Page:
So on the surface, the economy is looking better. And as a result, the Federal Reserve is on the cusp of a new and less-stimulating policy cycle -- which is a big reason why stocks sold off this week. A lot of investors are wondering what happens when the Fed takes its foot off the accelerator. Will burdensome tax and regulatory policies prevent any sort of economic breakout?
But let me throw in another uncertainty: politics. What is the Republican response to all this?
Yes, the GOP is favored to win the Senate. But I wouldn't be so confident. Polling shows many key races are up for grabs. The numbers are close.
And here's what I see as a big part of the problem: Instead of putting forth a clear growth message -- like a new Contract with America -- congressional Republicans this week voted for a lawsuit challenging President Barack Obama's abuse of executive power.
Now, suing the president is different from (SET ITAL) impeaching (END ITAL) the president. But is it so different in the public's eye? And don't most people think this lawsuit will go nowhere? And isn't this just a big distraction from key issues, such as the economy, tax reform, regulatory rollbacks, immigration reform and rewriting Obamacare?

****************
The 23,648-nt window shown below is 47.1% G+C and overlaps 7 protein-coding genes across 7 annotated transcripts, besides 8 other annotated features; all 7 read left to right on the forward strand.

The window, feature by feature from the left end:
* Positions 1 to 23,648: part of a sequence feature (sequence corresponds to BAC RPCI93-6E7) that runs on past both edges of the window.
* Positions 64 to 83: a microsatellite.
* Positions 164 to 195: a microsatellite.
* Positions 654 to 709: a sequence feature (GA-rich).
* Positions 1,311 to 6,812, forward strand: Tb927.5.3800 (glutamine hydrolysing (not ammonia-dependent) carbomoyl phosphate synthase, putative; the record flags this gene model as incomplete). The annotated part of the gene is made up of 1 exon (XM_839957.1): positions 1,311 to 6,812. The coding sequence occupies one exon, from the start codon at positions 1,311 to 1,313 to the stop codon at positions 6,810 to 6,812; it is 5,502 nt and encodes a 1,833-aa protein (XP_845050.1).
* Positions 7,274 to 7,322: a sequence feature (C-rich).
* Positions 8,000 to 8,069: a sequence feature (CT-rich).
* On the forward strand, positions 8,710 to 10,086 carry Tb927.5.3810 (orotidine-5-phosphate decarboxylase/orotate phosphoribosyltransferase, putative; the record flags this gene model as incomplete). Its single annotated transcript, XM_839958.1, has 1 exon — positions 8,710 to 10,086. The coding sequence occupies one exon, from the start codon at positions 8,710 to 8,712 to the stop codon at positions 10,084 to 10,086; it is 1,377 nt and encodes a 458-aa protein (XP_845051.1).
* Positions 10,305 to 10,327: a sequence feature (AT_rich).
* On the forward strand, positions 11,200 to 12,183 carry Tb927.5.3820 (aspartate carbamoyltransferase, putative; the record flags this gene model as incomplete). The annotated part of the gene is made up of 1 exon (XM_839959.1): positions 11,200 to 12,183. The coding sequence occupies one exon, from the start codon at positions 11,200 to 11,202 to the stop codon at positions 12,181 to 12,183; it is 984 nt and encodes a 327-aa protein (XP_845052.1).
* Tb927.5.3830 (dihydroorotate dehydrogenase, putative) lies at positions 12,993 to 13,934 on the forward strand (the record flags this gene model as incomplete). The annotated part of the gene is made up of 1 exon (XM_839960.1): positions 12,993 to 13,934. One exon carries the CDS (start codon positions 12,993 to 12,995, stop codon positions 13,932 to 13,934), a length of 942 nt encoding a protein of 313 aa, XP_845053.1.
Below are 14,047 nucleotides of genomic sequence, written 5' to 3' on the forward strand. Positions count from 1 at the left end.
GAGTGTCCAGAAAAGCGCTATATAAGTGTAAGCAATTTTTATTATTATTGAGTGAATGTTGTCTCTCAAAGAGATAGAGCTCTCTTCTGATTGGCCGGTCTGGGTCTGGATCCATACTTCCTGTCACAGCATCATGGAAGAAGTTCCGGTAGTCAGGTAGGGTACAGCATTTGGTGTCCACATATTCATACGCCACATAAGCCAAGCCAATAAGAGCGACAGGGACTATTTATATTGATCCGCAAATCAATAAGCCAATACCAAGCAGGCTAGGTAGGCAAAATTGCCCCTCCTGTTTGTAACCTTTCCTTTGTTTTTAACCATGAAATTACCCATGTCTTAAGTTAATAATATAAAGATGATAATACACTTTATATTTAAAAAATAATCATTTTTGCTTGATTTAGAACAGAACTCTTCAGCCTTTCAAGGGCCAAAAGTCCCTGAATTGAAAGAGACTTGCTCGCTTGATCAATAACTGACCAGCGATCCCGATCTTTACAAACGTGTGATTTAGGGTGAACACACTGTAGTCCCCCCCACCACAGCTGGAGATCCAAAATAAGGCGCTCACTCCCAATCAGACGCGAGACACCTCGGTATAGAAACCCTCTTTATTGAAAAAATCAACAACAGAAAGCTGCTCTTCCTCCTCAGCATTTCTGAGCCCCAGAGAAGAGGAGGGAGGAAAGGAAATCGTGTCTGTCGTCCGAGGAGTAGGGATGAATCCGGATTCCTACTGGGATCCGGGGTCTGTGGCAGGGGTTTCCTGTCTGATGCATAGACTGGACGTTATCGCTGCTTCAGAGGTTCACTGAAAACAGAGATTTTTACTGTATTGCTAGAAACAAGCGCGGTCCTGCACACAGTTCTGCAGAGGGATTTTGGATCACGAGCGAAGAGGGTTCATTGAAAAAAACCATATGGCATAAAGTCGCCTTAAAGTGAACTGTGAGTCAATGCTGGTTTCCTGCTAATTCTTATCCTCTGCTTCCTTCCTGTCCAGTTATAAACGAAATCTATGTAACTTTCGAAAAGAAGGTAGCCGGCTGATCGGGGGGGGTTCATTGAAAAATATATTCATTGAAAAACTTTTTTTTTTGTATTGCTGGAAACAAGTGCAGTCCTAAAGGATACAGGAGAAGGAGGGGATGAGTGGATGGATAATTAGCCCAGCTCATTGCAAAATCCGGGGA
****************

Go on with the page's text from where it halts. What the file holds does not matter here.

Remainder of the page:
In other words, is the GOP sending voters a clear message about what it will do if it captures the Senate and House?
Let's circle back to the economy. I'm all for good news, but the current expansion has registered only 2.1 percent annual growth -- the lowest in the post-World War II period -- and is $1.6 trillion below the economy's long-run potential to grow.
And at least 19 million Americans are underemployed. The so-called U-6 labor-impairment rate, followed closely by the head of the Federal Reserve, Janet Yellen, increased slightly to 12.2 percent in July. And measured against long-term trends, there are still about 6 million missing jobs. To get back to normal, businesses would have to create nearly 400,000 jobs a month by the end of the president's second term.
Take-home pay is also lagging. Wages remain soft at only 2 percent year on year. After-tax income, adjusted for inflation, is rising only 2.3 percent annually.